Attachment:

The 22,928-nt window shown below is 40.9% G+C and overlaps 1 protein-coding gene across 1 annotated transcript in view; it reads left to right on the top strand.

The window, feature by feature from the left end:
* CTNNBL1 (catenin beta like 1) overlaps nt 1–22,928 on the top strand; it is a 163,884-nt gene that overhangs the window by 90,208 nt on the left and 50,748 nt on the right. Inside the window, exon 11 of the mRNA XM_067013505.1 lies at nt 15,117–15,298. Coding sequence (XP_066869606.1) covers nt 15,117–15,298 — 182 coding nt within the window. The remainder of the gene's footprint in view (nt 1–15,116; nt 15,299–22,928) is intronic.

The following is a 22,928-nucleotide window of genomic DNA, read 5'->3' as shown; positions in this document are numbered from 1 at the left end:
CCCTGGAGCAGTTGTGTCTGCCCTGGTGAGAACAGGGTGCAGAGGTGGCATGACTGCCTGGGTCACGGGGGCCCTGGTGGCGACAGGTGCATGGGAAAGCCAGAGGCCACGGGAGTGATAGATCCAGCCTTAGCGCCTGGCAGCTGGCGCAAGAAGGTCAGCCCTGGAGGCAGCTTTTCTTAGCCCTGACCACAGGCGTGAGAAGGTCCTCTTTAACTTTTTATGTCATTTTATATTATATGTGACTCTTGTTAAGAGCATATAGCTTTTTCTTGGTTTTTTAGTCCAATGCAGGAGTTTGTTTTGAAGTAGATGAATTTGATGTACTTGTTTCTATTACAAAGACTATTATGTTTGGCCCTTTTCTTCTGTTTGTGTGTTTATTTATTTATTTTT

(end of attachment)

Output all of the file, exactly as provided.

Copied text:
The 22,928-nt window shown below is 40.9% G+C and overlaps 1 protein-coding gene across 1 annotated transcript in view; it reads left to right on the top strand.

The window, feature by feature from the left end:
* CTNNBL1 (catenin beta like 1) overlaps nt 1–22,928 on the top strand; it is a 163,884-nt gene that overhangs the window by 90,208 nt on the left and 50,748 nt on the right. Inside the window, exon 11 of the mRNA XM_067013505.1 lies at nt 15,117–15,298. Coding sequence (XP_066869606.1) covers nt 15,117–15,298 — 182 coding nt within the window. The remainder of the gene's footprint in view (nt 1–15,116; nt 15,299–22,928) is intronic.

The following is a 22,928-nucleotide window of genomic DNA, read 5'->3' as shown; positions in this document are numbered from 1 at the left end:
CCCTGGAGCAGTTGTGTCTGCCCTGGTGAGAACAGGGTGCAGAGGTGGCATGACTGCCTGGGTCACGGGGGCCCTGGTGGCGACAGGTGCATGGGAAAGCCAGAGGCCACGGGAGTGATAGATCCAGCCTTAGCGCCTGGCAGCTGGCGCAAGAAGGTCAGCCCTGGAGGCAGCTTTTCTTAGCCCTGACCACAGGCGTGAGAAGGTCCTCTTTAACTTTTTATGTCATTTTATATTATATGTGACTCTTGTTAAGAGCATATAGCTTTTTCTTGGTTTTTTAGTCCAATGCAGGAGTTTGTTTTGAAGTAGATGAATTTGATGTACTTGTTTCTATTACAAAGACTATTATGTTTGGCCCTTTTCTTCTGTTTGTGTGTTTATTTATTTATTTTT